- 91-year-old Margaret Keenan received her third injection of Pfizer vaccine today
- She made history when she became the first person to get a job outside the trials
- Ms Keenan urges others to come forward, says she is ‘very happy’
A British grandmother, who became the first person in the world to receive a COVID vaccine outside of clinical trials, got a booster jab today as the UK continues to top-up doses.
Margaret Keenan, 91, who prefers to be called Maggie, returned to Warwickshire’s University Hospital Coventry this afternoon to receive her third coronavirus injection.
The grandmother of four made history on 8 December when she became the first person to get an approved Covid jab.
And May Parsons, a hospital nurse who gave Ms. Keenan her first and second jab, had her third injection with them.
The campaign, a bid to boost their safety and avoid a fourth wave this winter that affects the NHS, is already underway.
Ms Keenan, a former jewelery shop assistant who retired only five years ago, said she was ‘overjoyed’ to have the booster and urged others to come forward.
She said: ‘I really don’t know what stops people from having it, maybe they’re afraid of needles, but that’s nothing to be afraid of.’
Since the rollout began, 48.6 million first doses and 44.6 million second doses have been administered, which is equivalent to more than eight in 10 over-16s in the UK, fully immunized.
Health Secretary Sajid Javid confirmed last week that 32 million people in Britain would be offered a third dose six months after their second dose.
Aged care home residents, over 50, health and social care workers and over 16 with underlying conditions that put them at serious risk from COVID are all eligible for additional injections.
Margaret Keenan of Coventry received her third dose of Pfizer vaccine today at University Hospital Coventry in Warwickshire. Last December, she became the first person in the world to receive a coronavirus vaccine outside clinical trials
Ms Keenan is welcomed into the hospital by May Parsons (right), the nurse who administered her first vaccine, before both of them leave for booster jobs at the hospital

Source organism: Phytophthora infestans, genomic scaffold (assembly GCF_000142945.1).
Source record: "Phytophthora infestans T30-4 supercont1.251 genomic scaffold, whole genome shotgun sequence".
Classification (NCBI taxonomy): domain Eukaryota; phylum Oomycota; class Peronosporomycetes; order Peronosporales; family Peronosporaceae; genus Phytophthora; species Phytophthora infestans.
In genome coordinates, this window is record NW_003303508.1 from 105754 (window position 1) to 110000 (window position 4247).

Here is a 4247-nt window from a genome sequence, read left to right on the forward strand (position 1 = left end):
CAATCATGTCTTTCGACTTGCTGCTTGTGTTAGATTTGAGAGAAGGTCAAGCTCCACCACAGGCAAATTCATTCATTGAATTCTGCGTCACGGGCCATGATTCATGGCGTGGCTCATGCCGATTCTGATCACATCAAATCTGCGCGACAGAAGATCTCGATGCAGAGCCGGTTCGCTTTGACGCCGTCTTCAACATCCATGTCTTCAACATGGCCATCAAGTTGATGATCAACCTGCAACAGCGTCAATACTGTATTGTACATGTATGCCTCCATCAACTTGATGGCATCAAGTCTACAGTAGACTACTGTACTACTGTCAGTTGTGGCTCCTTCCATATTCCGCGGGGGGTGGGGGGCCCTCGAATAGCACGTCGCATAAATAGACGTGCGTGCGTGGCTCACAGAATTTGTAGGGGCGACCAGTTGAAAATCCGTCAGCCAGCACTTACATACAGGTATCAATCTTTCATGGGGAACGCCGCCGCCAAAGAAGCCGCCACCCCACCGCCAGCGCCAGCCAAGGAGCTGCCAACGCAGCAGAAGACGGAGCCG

Matron Parsons (at left, talking to Ms Keenan) said it was “really heartwarming” to see Ms Keenan ‘doing so well’ and if you want the maximum, get a third dose of the COVID vaccine. Doing it is ‘mandatory’. Safety this winter
Ms Keenan and Ms Parsons received their boosters together at the same time, which Grandma called ‘hilarious’.
Ms Keenan said: ‘It was a real privilege to be the first person to be vaccinated against COVID in December, and with May to be able to receive my booster was hilarious.
England’s Covid outbreak down 11% last week
England’s Covid outbreak fell by more than a tenth last week and the R rate fell below one, according to official figures – but infections among children are now rising in another sign of a back-to-school wave.
The weekly surveillance report from the Office for National Statistics estimated that 620,100 people had the virus on any day of the week as of September 18, 11 percent less than the previous seven-day spell.
And No10’s top scientists claimed that the R rate has fallen below one for the first time since mid-August and could be as low as 0.8.
But the ONS also estimated that among 12 to 16-year-olds and 2 to 11-year-olds, one in 35 is thought to be infected. Cases fell in all other age groups.
The latest figures provide evidence that infections among children are now on the rise after returning to classes in England, Wales and Northern Ireland in early September. Experts had warned that the onset of autumn would give rise to a new wave.
‘May be a lot of fun – we did a double-act today, Maggie May.
‘I feel good, I feel great.
‘It’s protected me in my mind too, and I feel so confident now that I’m going out, I’m so happy now that I’ve done it.
‘It’s saving their lives, their families’ lives, and it’s helping the NHS, so what more can I say – go for it, go and do it, you’ll feel so much better for it, it’s your is going to help, and help others.’
The third dose is being administered through pharmacies, hospitals, GP practices and vaccination centres.
People will be given either a booster dose of Pfizer or a half dose of Moderna, regardless of which vaccine they receive for their first two doses.
But if they are allergic to any of these vaccines, the AstraZeneca jab will be used.
The national vaccination campaign, which was launched last December in 70 UK hospitals, saw most of the first doses given to over 80 people.
The UK was the first country in the world to use the Pfizer jab, after the Medicines and Healthcare products Regulatory Agency (MHRA) approved its use on 2 December.
The AstraZeneca jab was the second to be rolled out across the UK after the MHRA found it safe and effective on 30 December.
Moderna’s jab was the third to be approved, having received the drug regulator’s nod on January 8.
About 5,000 people were vaccinated on the first day of the rollout in December, but in March the figure jumped to 845,000 jobs in a single day.
Speaking today, Matron Parsons said it is ‘really heartwarming’ to see Ms Keenan ‘doing so well’ and that getting a third dose of the COVID vaccine is ‘must-have’ if you want maximum protection this winter. ‘ Is.
On 8 December, a few days before her 90th birthday, Ms Keenan became the first person to receive a Pfizer jab after being approved in the UK. Speaking at the time, she saw it as a “huge day” for herself and the “rest of the world” and said she was “overjoyed” to be able to return home and spend time with her family.
After launching the UK’s largest ever vaccination campaign, Ms Keenan gave her…